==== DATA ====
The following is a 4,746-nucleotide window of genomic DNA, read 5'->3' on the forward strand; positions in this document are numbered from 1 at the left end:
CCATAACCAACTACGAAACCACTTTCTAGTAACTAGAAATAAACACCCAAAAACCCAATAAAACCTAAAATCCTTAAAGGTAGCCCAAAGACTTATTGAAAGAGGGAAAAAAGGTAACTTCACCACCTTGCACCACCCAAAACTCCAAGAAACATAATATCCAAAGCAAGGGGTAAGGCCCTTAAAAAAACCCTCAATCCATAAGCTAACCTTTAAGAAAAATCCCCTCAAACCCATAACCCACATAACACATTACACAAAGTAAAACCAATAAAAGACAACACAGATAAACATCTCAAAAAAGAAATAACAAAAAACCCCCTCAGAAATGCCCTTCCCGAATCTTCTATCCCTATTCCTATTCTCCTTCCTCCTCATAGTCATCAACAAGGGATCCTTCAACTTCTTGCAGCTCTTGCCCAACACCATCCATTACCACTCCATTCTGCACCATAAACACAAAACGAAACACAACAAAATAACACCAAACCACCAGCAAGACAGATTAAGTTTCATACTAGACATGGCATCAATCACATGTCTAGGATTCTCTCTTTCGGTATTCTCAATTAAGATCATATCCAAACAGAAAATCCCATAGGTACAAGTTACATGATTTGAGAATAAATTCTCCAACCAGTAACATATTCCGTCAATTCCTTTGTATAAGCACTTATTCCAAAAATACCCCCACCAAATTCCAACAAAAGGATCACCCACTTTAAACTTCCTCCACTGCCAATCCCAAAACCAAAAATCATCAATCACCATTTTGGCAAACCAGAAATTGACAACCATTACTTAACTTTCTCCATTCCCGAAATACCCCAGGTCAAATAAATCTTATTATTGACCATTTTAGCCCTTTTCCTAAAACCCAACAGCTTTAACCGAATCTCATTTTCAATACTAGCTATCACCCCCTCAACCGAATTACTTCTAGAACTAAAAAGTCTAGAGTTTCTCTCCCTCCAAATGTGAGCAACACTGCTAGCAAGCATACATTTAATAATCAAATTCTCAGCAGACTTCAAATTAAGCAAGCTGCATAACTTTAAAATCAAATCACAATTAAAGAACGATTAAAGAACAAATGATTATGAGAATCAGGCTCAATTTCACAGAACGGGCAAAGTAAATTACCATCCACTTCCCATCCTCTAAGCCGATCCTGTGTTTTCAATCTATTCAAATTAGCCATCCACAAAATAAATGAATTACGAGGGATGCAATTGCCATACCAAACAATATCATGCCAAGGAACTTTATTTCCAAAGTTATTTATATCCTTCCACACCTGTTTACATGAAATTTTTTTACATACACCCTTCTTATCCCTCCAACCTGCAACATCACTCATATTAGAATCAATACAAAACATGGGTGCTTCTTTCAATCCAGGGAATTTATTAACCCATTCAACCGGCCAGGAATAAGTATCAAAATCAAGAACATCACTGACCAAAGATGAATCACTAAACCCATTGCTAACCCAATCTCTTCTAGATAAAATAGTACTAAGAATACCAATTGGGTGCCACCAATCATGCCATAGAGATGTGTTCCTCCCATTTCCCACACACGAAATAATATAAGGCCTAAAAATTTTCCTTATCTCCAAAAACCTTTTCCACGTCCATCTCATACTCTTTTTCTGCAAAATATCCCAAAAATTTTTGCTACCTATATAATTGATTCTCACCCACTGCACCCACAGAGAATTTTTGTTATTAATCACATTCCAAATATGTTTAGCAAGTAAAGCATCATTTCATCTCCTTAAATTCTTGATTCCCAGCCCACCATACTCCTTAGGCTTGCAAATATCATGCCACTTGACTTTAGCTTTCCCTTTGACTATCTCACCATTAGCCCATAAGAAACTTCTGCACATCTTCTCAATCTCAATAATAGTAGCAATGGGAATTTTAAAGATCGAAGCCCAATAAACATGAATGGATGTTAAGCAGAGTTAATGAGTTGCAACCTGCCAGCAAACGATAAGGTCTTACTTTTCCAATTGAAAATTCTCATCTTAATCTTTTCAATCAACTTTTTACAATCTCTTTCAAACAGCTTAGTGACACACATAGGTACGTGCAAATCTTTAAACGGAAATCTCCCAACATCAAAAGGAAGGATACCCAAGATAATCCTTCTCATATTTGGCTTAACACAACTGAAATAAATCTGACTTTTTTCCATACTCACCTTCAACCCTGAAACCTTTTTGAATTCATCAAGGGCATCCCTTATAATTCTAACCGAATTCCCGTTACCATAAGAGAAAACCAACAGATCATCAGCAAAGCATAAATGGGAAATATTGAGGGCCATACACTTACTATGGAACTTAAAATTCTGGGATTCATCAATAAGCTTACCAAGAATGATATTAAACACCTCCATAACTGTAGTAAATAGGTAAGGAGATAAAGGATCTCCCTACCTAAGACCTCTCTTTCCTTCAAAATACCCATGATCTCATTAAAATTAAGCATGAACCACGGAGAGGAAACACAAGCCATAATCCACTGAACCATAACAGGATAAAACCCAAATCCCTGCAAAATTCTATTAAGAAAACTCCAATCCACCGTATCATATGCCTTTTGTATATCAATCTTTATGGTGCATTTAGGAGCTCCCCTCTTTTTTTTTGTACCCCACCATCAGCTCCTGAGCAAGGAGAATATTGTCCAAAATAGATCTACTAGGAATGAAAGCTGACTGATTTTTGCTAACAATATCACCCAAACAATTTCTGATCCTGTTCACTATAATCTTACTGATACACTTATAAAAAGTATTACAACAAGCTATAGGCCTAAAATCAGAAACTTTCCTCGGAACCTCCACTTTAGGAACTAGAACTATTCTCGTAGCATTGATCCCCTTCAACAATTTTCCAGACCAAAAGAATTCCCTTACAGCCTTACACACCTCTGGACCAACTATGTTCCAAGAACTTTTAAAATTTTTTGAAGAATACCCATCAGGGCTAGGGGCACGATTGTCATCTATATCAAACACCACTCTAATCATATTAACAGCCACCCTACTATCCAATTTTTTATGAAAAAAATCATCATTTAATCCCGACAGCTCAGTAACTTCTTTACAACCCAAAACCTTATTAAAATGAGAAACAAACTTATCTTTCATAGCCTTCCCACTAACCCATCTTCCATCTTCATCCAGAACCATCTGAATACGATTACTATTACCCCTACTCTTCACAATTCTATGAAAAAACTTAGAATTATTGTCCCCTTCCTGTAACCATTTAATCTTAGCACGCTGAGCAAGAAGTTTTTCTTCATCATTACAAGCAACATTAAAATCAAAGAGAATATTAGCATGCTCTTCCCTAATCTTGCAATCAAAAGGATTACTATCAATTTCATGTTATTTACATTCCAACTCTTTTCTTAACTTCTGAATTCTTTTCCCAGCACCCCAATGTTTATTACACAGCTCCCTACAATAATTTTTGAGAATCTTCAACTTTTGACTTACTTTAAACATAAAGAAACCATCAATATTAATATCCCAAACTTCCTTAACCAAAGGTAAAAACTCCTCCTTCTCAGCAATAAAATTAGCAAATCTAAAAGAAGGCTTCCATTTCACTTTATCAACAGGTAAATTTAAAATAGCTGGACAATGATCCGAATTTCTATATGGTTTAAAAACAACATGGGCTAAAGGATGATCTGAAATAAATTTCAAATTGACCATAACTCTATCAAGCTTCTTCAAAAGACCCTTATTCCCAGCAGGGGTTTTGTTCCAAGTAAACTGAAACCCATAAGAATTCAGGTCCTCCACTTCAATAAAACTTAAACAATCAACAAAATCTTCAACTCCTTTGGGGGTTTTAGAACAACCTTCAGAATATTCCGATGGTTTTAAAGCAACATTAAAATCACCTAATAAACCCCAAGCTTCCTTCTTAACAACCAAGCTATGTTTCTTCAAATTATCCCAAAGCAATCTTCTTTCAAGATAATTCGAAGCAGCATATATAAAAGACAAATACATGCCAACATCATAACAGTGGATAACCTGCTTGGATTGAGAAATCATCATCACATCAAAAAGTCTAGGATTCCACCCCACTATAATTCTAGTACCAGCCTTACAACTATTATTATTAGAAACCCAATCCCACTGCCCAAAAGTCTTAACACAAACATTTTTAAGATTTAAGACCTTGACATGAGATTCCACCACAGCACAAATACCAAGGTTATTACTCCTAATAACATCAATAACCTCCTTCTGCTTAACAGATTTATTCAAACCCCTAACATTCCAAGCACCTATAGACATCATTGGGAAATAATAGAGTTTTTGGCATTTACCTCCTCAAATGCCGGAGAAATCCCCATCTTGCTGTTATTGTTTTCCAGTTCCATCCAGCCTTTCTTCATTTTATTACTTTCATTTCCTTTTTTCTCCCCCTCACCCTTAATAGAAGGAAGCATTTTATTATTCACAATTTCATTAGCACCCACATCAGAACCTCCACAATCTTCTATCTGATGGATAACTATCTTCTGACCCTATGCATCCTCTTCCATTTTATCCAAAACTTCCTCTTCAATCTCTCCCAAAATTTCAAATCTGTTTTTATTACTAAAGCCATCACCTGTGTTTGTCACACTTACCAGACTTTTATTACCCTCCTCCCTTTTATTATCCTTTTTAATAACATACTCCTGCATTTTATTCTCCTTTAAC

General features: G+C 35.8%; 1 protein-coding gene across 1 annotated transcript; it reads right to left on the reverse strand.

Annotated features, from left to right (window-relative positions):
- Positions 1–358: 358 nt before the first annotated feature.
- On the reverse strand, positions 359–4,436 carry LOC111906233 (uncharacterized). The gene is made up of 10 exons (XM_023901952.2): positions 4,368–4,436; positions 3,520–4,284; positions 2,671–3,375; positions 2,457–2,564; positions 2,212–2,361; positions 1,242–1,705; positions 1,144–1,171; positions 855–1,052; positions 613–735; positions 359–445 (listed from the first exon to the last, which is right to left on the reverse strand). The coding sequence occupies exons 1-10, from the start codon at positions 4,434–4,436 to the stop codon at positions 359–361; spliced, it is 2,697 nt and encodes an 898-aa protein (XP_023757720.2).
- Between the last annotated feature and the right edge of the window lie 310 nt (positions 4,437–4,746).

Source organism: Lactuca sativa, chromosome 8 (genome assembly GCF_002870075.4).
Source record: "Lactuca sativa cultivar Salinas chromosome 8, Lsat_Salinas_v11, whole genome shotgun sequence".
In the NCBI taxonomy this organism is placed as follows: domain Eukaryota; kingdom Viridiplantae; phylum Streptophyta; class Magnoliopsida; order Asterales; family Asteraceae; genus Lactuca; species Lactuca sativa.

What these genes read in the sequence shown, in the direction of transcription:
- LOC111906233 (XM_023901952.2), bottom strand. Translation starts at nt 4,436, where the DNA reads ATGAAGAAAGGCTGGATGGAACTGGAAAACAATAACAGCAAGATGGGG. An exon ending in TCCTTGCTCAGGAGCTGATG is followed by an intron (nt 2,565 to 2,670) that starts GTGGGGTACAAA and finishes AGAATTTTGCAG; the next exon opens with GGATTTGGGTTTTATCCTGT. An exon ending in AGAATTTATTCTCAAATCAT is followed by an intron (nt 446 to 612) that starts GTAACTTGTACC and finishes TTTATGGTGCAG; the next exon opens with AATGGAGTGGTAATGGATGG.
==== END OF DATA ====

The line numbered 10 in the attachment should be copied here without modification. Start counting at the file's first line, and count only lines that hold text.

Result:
In the NCBI taxonomy this organism is placed as follows: domain Eukaryota; kingdom Viridiplantae; phylum Streptophyta; class Magnoliopsida; order Asterales; family Asteraceae; genus Lactuca; species Lactuca sativa.